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STARTING A STORY

June 17, 2015

I’m a member of the Rayne’s Writers Research group which I think is a Yahoo group and I get lots of e-mails a week, most of which I just file a way for future reference. Some strike my interest while others I could care less about. One came up this morning, as I write this (Saturday) and it was a thread about never starting a story with the weather. Someone said it’s cliché.

Oh boy…

I have my own theories about starting a story and I’ve covered them before while talking about the First Page Read from the conference. Then again, there’s never enough talking about starting stories, so I’ll continue here with another perspective, and probably rehash a bunch of what I’ve already said.

EVERYTHING IS A CLICHÉ

Let’s get the oilyfink in the room out of the way right off (by the way that’s elephant in Popeye speak). I was telling another guy in Absolute Write Water Cooler about his ghost story, that everything is already a cliché, while he was trying to avoid them. I said to just follow your muse and don’t worry about it. The same could be said for starting a story.

The big difference is don’t start with “It was a dark and stormy night.”

That’s just asking for trouble. Also it is passive and doesn’t start from a character’s point of view unless it’s first-person. That’s one cliché you don’t need.

Okay, agents will tell you they’re sick and tired of opening a story with weather, looking in a mirror, bla bla bla… those scream cliché. Oh, and don’t forget dialogue! Never start a story with dialogue! Oh, and how about a half dozen or more other things.

In other words, it’s literally (pun intended) impossible to start a story. “They” want you to find an impossible way to start your story because they’ve seen them all.

A great way to get inspired, right?

Say you find a unique and inventive way to do it, then what happens? Soon it will be tomorrow’s cliché!

Then, it’s back to the original clichés which now become new again.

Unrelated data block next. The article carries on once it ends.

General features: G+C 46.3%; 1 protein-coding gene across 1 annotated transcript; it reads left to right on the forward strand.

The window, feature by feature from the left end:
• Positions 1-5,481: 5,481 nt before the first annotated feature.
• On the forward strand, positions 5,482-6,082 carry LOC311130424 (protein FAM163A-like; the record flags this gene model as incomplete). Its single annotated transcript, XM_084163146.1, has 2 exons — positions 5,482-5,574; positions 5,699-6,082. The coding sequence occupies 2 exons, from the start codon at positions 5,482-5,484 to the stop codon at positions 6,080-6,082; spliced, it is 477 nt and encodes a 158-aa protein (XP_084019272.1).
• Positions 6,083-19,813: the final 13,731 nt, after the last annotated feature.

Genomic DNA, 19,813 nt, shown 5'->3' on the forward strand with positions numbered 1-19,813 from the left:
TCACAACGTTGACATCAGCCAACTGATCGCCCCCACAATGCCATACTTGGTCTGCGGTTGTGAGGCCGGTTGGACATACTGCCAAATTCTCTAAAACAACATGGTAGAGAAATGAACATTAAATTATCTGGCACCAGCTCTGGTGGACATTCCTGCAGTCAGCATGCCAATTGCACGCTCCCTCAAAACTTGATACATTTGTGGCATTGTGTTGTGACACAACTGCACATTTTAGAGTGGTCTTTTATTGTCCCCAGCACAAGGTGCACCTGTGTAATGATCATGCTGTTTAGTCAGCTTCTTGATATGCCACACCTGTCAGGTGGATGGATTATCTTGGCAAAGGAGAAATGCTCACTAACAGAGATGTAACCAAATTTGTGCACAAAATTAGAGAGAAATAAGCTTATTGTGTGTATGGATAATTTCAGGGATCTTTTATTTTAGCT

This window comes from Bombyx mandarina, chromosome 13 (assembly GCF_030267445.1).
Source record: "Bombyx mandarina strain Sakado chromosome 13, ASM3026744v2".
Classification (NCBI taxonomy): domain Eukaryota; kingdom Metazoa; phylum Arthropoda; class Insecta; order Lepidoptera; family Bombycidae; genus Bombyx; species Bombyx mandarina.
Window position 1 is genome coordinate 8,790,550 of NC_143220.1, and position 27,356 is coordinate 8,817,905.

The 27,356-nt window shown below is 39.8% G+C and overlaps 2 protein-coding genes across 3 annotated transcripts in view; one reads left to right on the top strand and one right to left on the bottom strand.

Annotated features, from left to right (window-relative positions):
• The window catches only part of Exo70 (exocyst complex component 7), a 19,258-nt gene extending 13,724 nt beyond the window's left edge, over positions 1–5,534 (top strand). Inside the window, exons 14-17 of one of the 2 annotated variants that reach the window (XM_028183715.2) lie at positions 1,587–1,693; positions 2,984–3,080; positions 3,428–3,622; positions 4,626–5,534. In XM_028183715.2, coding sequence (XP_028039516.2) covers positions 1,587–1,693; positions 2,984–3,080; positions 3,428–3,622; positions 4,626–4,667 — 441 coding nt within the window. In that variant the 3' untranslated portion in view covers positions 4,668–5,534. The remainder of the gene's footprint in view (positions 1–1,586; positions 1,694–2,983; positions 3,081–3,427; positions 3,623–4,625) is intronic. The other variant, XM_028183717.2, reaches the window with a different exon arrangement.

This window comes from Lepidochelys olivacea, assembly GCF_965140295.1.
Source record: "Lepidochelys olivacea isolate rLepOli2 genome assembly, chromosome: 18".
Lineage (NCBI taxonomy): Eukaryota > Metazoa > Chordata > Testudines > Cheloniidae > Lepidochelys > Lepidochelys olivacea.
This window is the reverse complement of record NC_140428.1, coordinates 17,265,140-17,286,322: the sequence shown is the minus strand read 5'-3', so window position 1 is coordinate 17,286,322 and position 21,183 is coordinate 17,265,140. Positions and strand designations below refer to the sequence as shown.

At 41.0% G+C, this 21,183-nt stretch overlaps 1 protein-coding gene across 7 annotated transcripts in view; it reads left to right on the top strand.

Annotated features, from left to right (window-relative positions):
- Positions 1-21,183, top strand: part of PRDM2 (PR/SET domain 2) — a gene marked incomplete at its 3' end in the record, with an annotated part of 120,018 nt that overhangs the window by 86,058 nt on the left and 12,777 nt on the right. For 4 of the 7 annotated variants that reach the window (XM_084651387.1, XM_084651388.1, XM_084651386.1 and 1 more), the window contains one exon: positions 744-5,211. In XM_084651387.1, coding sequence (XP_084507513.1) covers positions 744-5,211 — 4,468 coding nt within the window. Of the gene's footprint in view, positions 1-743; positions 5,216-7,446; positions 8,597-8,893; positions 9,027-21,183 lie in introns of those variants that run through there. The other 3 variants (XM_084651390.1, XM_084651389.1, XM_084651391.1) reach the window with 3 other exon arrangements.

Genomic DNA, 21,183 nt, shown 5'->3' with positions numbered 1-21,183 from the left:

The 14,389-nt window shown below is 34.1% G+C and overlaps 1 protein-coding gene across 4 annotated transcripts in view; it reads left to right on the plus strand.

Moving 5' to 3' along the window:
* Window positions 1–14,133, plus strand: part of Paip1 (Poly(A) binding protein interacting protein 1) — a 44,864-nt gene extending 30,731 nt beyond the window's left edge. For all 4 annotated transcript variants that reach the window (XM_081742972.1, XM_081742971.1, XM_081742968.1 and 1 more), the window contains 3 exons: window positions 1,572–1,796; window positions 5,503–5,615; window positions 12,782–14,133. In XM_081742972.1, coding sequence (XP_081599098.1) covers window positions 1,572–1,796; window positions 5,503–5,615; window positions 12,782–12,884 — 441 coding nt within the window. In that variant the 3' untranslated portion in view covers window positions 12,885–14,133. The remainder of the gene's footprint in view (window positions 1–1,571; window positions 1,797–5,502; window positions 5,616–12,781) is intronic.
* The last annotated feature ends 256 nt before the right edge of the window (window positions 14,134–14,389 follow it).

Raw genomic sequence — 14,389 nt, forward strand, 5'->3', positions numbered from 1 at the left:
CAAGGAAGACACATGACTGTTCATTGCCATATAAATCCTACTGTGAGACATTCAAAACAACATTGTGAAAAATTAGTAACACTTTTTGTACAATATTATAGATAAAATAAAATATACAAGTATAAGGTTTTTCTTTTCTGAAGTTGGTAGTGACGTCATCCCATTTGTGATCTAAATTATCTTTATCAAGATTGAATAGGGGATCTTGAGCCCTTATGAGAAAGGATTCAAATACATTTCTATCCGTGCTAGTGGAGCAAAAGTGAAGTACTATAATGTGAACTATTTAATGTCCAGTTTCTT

START WITH A SPECIFIC CHARACTER AND ACTION

Don’t worry about clichés and start with action. Dive right into something happening. Don’t screw around with:

  1. Description. There’s nothing worse than boring the reader with describing the scene. Save that for later chapters or within the scenes.
  2. Back story. Do not start the story with back story! Start the story in the now. Begin with something happening and leak in the back story as the character is going along.
  3. Poems. If you’re going to have one, do it before the story starts. That way, if the reader (like me) isn’t into poetry, we/they can skip it and get right to the reading.
  4. Dialogue. Have to character do something and name him before he starts speaking. Make a setting so the reader knows where they are and why they are speaking. This does not mean a long description of the setting, but a very brief line about who, what, where, when and why before the talking starts. This plays a fine line between adequate description and too much. Blend it in with the character doing something.

GET THE STORY MOVING BEFORE BOGGING DOWN WITH DETAILS

The key is to get the story moving with an action scene before slowing down a bit with details. You need to get momentum then slowly leak in details, background, back story…whatever. Don’t slam the reader with it right out of the gate. You’ll lose them and any potential agent or publisher.

WHAT ABOUT THE CLICHÉS AGAIN?

Back to the old weather cliché that one guy was worried about. So what? If you start with the character fighting the weather, instead of describing it, that could work. Then again, you don’t want to have a character looking in a mirror. Maybe smashing a mirror, cursing at it, but not looking into it. As for dialogue, have the character perform some kind of action, then start the dialogue. There’s nothing wrong with that. By starting with dialogue, I meant as the first line.

Sometimes, you just have to feel it out, but be prepared to alter it if someone cries foul.

Happy writing.

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2 Comments leave one →
  1. June 17, 2015 4:59 am

    Everything is indeed a cliché. Our characters start out as them. We take the age-old archetypes and then we add the flaws which make each character unique. I like what you say at the end about taking a cliché and giving it that twist.

    It’s not so much reinventing the wheel, it’s painting it in such a way YOUR wagon stands out from everyone else’s.

    • June 18, 2015 2:19 am

      Deborah,

      Very true words!

      Thanks for the feedback. I really appreciate it.

      You rock!

      Fred

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